On the runs: Judge investigating scheme dealing with fugitive republicans pledges 'rigorous' probe
A judge investigating the Government 'on-the-runs' scheme dealing with fugitive republicans has pledged to conduct a "rigorous" probe.
Lady Justice Heather Hallett - appointed to conduct the review ordered by the Prime Minister - has been promised full co-operation and access to all relevant material by official departments and agencies.
She said: "Although appointed by Government, I will carry out my task independently and impartially."
David Cameron announced the inquiry after the collapse of a case against a man accused of the IRA's Hyde Park bomb in 1982 - an attack that killed four soldiers.
The prosecution of John Downey, 62, from Co Donegal, was halted last month when it emerged he was wrongly sent a so-called letter of assurance informing him the authorities in the UK were not looking for him.
Downey, who was wanted by detectives in London, had denied the murder of the four soldiers.
Contention intensified when it emerged that around 190 letters had been sent to on-the-runs (OTRs) under a scheme agreed by the previous Labour government and Sinn Fein.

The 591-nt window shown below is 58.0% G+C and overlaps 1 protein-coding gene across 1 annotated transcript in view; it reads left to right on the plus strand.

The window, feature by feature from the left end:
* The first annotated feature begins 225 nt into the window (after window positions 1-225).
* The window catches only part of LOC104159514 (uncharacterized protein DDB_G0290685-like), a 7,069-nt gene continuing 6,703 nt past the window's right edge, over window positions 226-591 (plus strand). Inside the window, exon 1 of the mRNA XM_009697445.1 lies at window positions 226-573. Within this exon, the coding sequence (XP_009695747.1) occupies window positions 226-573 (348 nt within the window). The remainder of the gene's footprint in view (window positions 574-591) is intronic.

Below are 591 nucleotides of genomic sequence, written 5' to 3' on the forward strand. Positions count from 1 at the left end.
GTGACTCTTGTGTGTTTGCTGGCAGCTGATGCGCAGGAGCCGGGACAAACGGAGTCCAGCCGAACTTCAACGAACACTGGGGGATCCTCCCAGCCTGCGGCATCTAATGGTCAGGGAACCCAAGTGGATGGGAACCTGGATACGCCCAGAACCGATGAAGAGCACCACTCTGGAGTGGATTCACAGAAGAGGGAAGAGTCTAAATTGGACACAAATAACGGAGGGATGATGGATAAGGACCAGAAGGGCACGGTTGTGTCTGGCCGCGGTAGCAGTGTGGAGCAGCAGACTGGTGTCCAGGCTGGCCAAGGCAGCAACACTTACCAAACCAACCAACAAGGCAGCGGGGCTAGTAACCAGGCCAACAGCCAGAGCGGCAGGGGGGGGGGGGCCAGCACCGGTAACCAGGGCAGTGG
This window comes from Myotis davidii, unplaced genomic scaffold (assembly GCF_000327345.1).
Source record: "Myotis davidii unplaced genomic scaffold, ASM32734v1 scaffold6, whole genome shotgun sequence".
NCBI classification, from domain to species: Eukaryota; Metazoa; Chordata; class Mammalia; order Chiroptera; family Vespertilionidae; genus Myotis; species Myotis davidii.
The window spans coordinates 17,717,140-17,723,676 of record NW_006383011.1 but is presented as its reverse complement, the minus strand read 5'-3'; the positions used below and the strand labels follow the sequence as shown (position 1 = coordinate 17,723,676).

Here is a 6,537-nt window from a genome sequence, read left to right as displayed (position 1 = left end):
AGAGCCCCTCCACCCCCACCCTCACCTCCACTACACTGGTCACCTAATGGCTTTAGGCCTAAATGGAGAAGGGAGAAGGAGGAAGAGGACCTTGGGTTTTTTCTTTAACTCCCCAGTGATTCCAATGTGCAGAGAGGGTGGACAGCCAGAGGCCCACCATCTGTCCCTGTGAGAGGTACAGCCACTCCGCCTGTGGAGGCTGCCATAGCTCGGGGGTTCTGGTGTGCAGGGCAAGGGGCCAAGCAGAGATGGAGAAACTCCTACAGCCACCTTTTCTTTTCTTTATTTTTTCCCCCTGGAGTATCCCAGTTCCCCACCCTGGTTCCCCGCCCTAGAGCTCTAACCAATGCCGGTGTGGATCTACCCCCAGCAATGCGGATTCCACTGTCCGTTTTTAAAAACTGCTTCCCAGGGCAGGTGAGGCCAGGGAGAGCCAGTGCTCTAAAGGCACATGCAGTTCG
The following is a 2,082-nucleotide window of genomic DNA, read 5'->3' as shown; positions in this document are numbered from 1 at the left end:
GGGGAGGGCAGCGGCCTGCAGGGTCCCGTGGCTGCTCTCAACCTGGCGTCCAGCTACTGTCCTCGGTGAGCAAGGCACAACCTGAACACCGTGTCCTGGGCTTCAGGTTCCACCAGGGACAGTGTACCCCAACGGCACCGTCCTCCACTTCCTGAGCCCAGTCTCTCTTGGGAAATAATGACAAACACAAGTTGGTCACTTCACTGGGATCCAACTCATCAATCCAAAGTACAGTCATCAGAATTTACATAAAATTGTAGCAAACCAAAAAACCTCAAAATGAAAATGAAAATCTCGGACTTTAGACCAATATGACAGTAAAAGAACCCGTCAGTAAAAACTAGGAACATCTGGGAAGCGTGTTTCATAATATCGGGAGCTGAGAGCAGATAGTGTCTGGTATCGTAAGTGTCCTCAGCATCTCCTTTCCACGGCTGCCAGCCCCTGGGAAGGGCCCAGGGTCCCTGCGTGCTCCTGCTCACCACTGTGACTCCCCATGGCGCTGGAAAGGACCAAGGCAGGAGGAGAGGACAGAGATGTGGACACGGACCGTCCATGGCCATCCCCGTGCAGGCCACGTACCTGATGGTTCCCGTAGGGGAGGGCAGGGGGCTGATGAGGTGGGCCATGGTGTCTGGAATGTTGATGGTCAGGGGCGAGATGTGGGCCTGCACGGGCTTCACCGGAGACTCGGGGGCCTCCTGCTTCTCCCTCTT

Lady Justice Hallett said: "I intend to conduct a full and rigorous examination of the administrative scheme from its inception to date."
:: Seek independent expert assistance to examine relevant police databases relating to all recipients of letters of assurance.
:: Examine documentation relating to the scheme and individuals held by the Police Service of Northern Ireland (PSNI), Metropolitan Police, Public Prosecution Service for Northern Ireland, Northern Ireland Office, Cabinet Office and the Attorney General.
:: Interview politicians, civil servants and police officers involved in the on-the-runs administrative scheme.
She said: "I have been promised full co-operation and access to all relevant material by the relevant government departments and agencies.
"No individual or organisation is on trial. However, I am seeking to establish the facts and, where necessary, accountability in relation to what happened, ie, how the scheme evolved and who was or is responsible for its operation."
She said while it was a matter for police and prosecutors to determine whether evidence exists to warrant an arrest, it was a matter of fact whether somebody was wanted or whether names appeared on a database.
Lady Justice Hallett added: "As well as the independent analysis of the databases, I intend to sample a number of case files during my examination of police and prosecution records, to ascertain whether or not any other recipients of the letters have been told they are not of interest to the police when in fact they are."
Belfast Telegraph Digital